Detecting High-Risk Prostate Cancer Factors Can Inform Referral Strategies


An expert from Dana-Farber Cancer Institute indicates that urologists should refer patients with prostate cancer who present with multiple high-risk factors at surgery to a radiation and medical oncologist.

Before a patient’s prostate-specific antigen (PSA) level can rise, urologists should refer them for additional treatment if they present with a high-risk factor at radical prostatectomy, according to Anthony V. D’Amico, MD, PhD.

D’Amico, a professor and chair of genitourinary radiation oncology at Brigham and Women’s Hospital and Dana-Farber Cancer Institute, spoke with CancerNetwork® at the 16th Annual Interdisciplinary Prostate Cancer Congress® and Other Genitourinary Malignancies, hosted by Physicians’ Education Resource®, LLC (PER®) regarding the necessity of multidisciplinary treatment referrals for certain patients with prostate cancer.

According to D’Amico, urologists should refer patients to a radiation and medical oncologist if they have at most 1 high-risk factor at surgery before their PSA level reaches 0.25 ng/mL. Data suggest that initiating salvage radiotherapy above the 0.25 ng/mL PSA threshold correlated with an increased risk of mortality.


My colleagues in urology, they [should] refer patients to a radiation and medical oncologist if they have a high-risk factor at radical prostatectomy before the PSA gets to 0.25. If [patients] have multiple high-risk factors, [urologists should] refer them after surgery, even if the PSA is undetectable.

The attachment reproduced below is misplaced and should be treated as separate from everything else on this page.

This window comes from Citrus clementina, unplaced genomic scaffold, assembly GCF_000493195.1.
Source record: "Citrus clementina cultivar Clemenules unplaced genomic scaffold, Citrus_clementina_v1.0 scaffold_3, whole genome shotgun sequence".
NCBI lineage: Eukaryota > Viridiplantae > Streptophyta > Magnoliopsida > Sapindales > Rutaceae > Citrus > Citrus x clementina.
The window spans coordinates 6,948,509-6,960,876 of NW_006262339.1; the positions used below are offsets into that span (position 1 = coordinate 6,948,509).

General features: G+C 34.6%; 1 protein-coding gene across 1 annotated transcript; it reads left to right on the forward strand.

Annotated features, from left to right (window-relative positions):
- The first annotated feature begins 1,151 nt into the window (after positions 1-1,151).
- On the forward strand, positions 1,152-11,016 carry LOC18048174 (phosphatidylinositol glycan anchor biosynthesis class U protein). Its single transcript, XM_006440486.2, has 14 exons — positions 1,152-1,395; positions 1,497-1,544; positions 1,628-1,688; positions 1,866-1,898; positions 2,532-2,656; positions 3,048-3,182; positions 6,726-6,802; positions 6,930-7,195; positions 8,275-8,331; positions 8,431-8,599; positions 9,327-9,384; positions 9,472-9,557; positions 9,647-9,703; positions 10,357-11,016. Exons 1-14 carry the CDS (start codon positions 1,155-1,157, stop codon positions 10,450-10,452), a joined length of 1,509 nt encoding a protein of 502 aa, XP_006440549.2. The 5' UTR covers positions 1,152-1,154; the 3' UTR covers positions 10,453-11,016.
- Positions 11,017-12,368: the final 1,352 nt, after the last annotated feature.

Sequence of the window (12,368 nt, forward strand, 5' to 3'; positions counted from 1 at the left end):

I believe the radiation oncology community knows that allowing patients to regain maximal urinary continence, particularly by doing physical therapy with a pelvic muscle floor physical therapist, including Kegel exercises, is very important. We don't like to start radiation until that happens; that typically can be several months, in most cases.

But nonetheless, getting the referrals established so the communication and conversation can occur and people know if you have multiple high-risk factors, adjuvant [therapy] appears better than early salvage, and if you have one [high-risk factor], you've got until the PSA gets to 0.25 before the potential for increased risk of recurrence, metastasis, and death can happen.


Tilki D, Chen M, Wu J, et al. Prostate-specific antigen level at the time of salvage therapy after radical prostatectomy for prostate cancer and the risk of death. J Clin Oncol. Published online March 1, 2023. doi:10.1200/JCO.22.02489

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